Internal solutions: How MLS teams add players from partner clubs

Noah K. Murray-USA TODAY Sports

Seven MLS clubs have partnerships or common owners with overseas clubs. Christian Araos looks at how that makes for some tricky player deals.

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Omer Damari’s shoulders drooped as he sat far from the table during his introduction at Red Bull Arena. Damari’s eyes looked left and right while he politely gave platitudes about being “happy to part of a big club.” His shoulders shrugged as he admitted to knowing little about his new league. He won’t have time to learn much; his loan expires in four months.

Damari will return to an uncertain future at RB Leipzig, which wants to move on from its €7 million investment. At the moment, Damari is help at forward for New York Red Bulls coach Jesse Marsch. There’s a similar scenario in Montreal as MLS clubs become destinations for players on foreign teams their operators also own. The newly paved path could help lead to either team’s first MLS Cup.

Chivas USA’s exit from MLS wasn’t the end of these sort of relationships. To go with the Red Bulls’ move, the Montreal Impact added Matteo Mancosu on loan from Bologna -- also owned by Impact owner Joey Saputo -- to give themselves forward depth entering the final stretch. Mancosu has as many goals in Montreal as he did all last season in Serie A. The loan will run to next July when his contract expires.

At the moment, seven MLS clubs share owners with overseas clubs. They have always been allowed to make transactions between themselves, but loaning senior players is a new element. With the designated player threshold above $450,000 and General Allocation Money allowing clubs to expand their salary cap space, senior players (and their contracts) are now more affordable. Thus, Mancosu joins the Impact without counting as a DP.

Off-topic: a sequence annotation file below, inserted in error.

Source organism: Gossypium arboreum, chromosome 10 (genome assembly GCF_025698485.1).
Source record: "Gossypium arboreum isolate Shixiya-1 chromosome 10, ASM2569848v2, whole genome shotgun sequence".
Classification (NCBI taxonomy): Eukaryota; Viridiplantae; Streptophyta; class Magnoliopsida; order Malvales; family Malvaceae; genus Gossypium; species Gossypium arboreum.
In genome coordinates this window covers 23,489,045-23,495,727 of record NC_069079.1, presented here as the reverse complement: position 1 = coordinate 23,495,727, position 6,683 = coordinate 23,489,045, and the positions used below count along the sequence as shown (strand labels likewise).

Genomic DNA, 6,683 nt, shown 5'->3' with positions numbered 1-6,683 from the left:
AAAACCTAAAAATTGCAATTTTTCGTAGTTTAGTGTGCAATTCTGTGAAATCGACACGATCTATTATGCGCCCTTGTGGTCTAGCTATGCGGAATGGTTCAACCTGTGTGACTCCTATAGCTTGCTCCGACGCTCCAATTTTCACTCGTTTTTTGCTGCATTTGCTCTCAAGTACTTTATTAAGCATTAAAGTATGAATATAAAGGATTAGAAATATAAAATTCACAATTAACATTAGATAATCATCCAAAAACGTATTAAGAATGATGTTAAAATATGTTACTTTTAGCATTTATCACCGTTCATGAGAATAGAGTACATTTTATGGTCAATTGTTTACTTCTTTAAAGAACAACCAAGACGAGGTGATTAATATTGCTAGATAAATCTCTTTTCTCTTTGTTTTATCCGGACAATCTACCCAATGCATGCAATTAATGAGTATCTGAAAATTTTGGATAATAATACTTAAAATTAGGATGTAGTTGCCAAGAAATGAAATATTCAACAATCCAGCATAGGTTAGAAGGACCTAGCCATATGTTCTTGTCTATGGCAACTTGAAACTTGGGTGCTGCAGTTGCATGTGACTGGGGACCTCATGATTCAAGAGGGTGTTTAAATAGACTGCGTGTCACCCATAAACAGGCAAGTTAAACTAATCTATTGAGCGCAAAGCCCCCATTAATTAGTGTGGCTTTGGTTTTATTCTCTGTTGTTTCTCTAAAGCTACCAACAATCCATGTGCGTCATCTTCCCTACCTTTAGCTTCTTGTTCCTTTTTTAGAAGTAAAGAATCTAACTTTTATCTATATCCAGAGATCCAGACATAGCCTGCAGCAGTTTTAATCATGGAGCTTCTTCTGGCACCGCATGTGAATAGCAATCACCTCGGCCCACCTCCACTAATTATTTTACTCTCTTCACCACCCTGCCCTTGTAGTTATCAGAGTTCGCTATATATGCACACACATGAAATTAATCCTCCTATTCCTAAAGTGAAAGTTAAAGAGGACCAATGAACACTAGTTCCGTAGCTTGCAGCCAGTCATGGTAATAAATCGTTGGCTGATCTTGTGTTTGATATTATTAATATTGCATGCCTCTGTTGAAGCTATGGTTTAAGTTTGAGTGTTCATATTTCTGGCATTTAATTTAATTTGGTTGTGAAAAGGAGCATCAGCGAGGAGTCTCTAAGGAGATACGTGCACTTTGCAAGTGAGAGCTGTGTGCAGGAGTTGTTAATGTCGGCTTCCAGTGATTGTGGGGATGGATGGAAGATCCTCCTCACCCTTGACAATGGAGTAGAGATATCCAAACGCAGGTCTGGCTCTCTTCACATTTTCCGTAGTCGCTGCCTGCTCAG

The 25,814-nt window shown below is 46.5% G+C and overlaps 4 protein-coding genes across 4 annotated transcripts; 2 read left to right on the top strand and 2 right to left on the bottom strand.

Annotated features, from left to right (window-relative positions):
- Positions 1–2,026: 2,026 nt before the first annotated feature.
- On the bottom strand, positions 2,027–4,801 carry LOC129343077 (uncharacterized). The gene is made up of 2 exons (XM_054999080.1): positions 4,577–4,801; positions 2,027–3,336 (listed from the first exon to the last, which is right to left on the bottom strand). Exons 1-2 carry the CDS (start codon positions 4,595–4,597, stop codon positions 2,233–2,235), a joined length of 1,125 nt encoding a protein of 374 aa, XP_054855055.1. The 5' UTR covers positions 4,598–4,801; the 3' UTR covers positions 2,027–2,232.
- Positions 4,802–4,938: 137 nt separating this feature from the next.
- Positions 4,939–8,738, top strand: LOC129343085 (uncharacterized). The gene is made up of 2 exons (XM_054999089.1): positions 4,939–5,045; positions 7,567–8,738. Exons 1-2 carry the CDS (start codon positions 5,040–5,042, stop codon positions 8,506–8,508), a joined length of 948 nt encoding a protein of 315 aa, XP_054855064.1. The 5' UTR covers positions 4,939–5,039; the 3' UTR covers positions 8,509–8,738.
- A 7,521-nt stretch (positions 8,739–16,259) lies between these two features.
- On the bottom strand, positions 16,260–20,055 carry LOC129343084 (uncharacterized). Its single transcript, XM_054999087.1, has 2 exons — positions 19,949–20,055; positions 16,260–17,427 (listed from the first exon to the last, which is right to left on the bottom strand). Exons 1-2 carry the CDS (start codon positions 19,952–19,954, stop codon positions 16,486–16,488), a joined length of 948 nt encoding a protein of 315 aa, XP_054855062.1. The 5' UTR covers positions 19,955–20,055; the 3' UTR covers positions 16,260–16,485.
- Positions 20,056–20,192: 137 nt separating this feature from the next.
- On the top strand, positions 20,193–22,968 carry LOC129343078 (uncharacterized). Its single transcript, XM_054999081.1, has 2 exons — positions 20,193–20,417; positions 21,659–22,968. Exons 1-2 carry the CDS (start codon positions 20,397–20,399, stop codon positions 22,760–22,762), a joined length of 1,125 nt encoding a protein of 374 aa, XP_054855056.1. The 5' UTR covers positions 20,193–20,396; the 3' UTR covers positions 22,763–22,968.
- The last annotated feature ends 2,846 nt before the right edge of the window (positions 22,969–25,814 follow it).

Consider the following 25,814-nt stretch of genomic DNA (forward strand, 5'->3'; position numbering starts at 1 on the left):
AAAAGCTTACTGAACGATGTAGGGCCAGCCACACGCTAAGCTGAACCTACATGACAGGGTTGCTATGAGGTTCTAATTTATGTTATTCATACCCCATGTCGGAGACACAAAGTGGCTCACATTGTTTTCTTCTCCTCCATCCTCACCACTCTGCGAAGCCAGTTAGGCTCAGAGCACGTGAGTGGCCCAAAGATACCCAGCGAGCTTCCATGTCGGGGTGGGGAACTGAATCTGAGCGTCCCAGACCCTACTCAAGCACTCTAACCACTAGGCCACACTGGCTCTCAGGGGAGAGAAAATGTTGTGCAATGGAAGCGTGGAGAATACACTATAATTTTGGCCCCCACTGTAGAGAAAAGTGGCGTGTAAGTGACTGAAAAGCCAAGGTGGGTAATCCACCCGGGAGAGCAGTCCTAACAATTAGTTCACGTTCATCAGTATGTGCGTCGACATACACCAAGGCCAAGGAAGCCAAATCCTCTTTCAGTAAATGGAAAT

Damari, however, was deemed by the league office to be a designated player due to his contract with Leipzig. MLS applied extra scrutiny in determining the budget charge and player status for both players since the transfer involved ‘related parties’ like teams that share common owners. Red Bull sporting director Ali Curtis said he had to make several in-person meetings with the league office to verify Damari’s contract information before completing the deal. Having set a precedent, Curtis hinted that this may become a habit.

“Omer is not the only player that we’ve ever inquired about with Leipzig,” Curtis said. “They have a number of talented players both in Salzburg and Leipzig that we feel could help us. We’ll see how things go moving forward. But certainly if there’s a player that we think could add to the group and it also makes sense for that other team, we hope that there could be some of these situations moving forward.”

Curtis said he first saw Damari in Qatar at a joint-training camp for Leipzig and Salzburg in January 2015. Since then, Curtis said he’s made “40-to-50” phone calls to talk about Damari and other players overseas. He added that being plugged into coaches, directors and scouts in Austria helped in securing Daniel Royer as well. The convenient communication allowed the Red Bulls to beat the deadline on both deals.

Noah K. Murray-USA TODAY Sports

Noah K. Murray-USA TODAY Sports

Though the Red Bulls had a logistical advantage, they do not get any help with the salary cap. Having examined his contract with Leipzig, MLS determined Damari to be a DP, forcing the Red Bulls to pay $150,000 to purchase the third slot. When determining Mancosu’s compensation and status, the league considered the terms of his previous loan with Carpi as well as other offers. A league spokesperson explained that the league does not want to be paying for a player who is also being paid by their club’s owner. MLS, by making the decision itself, is able to prevent a club from gaming the rules by only being charged a fraction of the player’s salary. This is why the City Football Group group can’t just loan anyone on Manchester City to New York City FC.